During the time I was having chemotherapy, I attended a local movie premiere of Sex In The City. The evening was a fundraiser for breast cancer. Given the nature of the movie, the cinema was naturally full of women with the odd token male. As I looked around, I sadly observed that one woman in each row of the cinema would be affected by breast cancer within her lifetime.
The latest statistics from The Cancer Council NSW state that one in seven women will develop breast cancer by the age of 75. This is an astonishing figure. I was one of those people who had thought to herself, “not me, I’m too young, I’m too healthy.
I was diagnosed with breast cancer in January 2008 at the age of thirty-three. It came as a rude shock as I had considered myself in near-perfect health condition. I led a holistic and balanced lifestyle with a nutritious diet, exercised regularly and practised yoga and meditation. I was the last person my friends would expect to be diagnosed with the disease.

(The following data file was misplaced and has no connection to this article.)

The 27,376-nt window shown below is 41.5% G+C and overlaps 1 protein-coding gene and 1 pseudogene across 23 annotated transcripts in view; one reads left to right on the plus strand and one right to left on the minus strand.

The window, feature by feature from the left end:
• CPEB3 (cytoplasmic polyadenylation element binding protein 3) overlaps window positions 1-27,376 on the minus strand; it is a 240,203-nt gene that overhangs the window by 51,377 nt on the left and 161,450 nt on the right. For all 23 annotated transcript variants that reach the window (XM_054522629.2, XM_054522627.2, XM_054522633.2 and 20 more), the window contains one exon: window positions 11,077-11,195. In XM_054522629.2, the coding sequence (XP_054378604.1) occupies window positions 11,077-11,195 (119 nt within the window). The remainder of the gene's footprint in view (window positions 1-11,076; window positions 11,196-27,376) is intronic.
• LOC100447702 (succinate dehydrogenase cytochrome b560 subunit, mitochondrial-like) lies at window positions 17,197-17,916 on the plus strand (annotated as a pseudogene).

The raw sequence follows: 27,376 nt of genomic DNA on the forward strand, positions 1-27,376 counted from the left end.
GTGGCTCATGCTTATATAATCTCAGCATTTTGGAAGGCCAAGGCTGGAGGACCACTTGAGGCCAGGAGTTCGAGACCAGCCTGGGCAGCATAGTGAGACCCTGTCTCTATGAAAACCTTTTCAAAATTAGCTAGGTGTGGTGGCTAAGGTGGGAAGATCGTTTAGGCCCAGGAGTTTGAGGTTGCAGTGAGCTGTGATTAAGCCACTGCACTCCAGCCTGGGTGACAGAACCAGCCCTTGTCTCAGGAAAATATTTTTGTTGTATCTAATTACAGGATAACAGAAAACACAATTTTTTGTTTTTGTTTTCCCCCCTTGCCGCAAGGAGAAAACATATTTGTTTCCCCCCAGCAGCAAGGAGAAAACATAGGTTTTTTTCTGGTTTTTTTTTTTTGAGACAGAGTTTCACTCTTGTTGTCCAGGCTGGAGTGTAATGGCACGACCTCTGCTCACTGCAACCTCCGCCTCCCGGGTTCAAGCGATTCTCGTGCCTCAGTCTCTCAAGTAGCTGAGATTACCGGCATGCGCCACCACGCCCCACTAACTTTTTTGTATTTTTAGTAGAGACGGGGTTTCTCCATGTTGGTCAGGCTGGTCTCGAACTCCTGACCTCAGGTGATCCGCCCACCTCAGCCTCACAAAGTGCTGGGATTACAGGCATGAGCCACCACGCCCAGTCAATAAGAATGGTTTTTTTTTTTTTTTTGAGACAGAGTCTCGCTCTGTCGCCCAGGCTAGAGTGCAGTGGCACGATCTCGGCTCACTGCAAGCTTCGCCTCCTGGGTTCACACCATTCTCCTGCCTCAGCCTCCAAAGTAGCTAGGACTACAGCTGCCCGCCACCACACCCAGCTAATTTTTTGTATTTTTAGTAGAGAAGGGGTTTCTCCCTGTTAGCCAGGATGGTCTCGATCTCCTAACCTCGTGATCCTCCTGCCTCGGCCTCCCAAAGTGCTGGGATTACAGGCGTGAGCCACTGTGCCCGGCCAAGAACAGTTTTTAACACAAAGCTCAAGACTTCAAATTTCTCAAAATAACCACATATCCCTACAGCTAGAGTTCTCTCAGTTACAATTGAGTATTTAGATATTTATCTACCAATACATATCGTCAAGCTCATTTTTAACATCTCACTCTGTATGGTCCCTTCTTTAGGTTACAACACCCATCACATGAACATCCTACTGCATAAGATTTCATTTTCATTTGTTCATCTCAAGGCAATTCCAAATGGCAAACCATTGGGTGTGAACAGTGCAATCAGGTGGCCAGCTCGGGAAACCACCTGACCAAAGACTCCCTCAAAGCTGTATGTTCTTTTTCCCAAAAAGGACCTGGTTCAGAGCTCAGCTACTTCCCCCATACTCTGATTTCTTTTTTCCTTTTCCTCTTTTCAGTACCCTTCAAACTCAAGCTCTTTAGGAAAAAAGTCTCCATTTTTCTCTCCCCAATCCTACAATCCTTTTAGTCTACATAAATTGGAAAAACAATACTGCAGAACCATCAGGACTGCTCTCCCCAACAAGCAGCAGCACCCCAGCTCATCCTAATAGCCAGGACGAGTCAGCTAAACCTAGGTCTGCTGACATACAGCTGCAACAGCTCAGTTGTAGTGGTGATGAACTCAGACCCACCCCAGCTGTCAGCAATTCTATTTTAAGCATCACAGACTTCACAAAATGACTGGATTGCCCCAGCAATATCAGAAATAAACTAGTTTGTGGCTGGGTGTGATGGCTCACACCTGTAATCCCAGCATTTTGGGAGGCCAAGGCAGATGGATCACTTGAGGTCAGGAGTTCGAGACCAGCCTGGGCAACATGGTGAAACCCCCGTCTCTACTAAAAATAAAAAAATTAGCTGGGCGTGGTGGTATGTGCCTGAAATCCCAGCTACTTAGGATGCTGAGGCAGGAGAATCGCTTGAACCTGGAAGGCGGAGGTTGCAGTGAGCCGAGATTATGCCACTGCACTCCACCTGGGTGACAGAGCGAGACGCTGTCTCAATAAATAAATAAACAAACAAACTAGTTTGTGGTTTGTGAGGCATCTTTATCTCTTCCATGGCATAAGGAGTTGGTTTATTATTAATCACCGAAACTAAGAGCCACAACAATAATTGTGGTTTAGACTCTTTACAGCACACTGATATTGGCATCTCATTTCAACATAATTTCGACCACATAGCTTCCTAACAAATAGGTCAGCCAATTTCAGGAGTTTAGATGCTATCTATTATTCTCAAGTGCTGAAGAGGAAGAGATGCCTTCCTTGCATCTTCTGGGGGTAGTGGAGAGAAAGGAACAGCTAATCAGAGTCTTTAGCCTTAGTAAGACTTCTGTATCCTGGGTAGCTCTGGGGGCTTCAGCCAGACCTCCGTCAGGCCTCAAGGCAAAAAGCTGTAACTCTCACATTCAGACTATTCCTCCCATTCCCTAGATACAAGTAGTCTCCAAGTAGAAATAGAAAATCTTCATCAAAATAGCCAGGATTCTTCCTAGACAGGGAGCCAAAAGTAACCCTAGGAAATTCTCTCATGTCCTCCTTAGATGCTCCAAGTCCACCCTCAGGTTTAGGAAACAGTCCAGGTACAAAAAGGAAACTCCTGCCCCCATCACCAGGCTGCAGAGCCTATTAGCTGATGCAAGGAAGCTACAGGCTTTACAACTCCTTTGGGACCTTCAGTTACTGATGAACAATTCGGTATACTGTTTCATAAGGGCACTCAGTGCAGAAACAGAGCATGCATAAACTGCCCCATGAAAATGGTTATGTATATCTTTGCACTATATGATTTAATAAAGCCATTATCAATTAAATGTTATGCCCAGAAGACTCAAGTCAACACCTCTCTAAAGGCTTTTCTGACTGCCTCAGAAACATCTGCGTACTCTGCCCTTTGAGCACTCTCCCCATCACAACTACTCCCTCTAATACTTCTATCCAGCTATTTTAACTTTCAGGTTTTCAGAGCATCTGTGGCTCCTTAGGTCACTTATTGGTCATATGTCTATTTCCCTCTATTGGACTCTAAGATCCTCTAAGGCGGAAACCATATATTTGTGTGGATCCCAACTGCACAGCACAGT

As a yoga teacher, my job is all about the connection between the body, mind, spirit and soul. Yoga is about our relationships, with ourselves, with others and our environment. From a yogic perspective, I did not believe that my breast cancer was random, nor that I was plain unlucky. In yoga, disease is caused when one becomes disconnected on some level.
I turned to Ayurveda for some answers. Ayurveda is the ancient Indian healing modality that addresses not only the physical body, but the cause of the disease. It teaches the “causes of breast cancer are both hereditary and acquired; the acquired causes being physical, emotional, spiritual, and environmental”.(Alakananda Devi Director of Alandi Ayurvedic Clinic, Colorado). Ruling out genetics and many of the other contributing factors that are listed as putting one at “risk”, I innately knew that I would have to search deep within to understand where my disease had stemmed from on an emotional and spiritual level.